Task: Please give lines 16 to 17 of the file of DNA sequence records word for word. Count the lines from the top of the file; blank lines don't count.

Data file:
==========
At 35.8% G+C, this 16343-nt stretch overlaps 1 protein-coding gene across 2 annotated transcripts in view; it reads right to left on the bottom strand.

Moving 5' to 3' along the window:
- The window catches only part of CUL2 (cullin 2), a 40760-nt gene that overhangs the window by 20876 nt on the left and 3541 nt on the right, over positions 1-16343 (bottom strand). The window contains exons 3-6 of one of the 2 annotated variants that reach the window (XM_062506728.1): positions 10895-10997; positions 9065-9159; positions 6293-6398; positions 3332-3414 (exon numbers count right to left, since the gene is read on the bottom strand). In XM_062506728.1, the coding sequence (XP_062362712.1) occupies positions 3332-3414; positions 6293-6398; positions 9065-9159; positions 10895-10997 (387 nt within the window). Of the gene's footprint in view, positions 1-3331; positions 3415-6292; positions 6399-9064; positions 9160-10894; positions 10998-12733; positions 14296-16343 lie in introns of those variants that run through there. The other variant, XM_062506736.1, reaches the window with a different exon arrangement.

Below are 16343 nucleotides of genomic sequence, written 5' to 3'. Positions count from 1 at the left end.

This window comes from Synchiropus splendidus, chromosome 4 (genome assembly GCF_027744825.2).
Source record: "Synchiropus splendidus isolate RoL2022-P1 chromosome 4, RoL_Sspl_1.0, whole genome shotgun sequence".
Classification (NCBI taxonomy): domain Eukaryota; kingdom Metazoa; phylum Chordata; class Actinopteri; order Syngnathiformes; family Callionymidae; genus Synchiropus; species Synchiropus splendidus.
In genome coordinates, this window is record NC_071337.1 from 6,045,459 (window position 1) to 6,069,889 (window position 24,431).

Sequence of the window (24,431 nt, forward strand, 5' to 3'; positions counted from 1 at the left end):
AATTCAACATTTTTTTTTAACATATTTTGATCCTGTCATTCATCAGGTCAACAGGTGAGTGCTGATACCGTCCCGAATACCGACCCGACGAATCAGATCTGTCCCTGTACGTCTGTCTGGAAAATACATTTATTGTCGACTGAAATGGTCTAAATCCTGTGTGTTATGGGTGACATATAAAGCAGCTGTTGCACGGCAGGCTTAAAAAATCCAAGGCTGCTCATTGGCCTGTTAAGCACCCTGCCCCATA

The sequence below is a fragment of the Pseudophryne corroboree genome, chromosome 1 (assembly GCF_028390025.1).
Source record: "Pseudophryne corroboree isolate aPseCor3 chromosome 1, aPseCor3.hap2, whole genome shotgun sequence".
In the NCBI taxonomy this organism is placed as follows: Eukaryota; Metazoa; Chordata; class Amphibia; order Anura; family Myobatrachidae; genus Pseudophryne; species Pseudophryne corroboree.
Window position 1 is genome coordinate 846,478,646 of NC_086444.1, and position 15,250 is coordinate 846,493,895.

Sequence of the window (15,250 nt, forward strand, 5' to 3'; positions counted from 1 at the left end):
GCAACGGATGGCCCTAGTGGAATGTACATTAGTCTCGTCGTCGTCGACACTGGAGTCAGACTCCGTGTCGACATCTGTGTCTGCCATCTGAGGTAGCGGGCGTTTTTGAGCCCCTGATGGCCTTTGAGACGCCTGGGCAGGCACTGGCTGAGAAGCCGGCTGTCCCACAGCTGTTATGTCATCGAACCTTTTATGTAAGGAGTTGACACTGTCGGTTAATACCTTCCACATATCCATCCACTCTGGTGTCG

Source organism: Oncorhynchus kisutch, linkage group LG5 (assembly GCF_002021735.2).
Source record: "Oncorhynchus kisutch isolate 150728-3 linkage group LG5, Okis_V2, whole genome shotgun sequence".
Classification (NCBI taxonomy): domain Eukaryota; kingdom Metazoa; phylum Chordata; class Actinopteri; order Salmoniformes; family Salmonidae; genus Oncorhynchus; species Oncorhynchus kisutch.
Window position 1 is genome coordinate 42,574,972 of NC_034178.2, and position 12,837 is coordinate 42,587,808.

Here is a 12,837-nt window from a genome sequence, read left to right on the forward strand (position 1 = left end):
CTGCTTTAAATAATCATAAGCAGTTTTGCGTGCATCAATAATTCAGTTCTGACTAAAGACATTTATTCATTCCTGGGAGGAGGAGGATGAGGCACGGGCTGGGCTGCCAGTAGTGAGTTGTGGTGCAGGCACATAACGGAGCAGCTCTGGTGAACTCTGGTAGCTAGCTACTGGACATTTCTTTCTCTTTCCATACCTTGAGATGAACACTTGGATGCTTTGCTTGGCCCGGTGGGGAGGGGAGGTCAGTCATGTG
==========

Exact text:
GCAACGGATGGCCCTAGTGGAATGTACATTAGTCTCGTCGTCGTCGACACTGGAGTCAGACTCCGTGTCGACATCTGTGTCTGCCATCTGAGGTAGCGGGCGTTTTTGAGCCCCTGATGGCCTTTGAGACGCCTGGGCAGGCACTGGCTGAGAAGCCGGCTGTCCCACAGCTGTTATGTCATCGAACCTTTTATGTAAGGAGTTGACACTGTCGGTTAATACCTTCCACATATCCATCCACTCTGGTGTCG

Source organism: Oncorhynchus kisutch, linkage group LG5 (assembly GCF_002021735.2).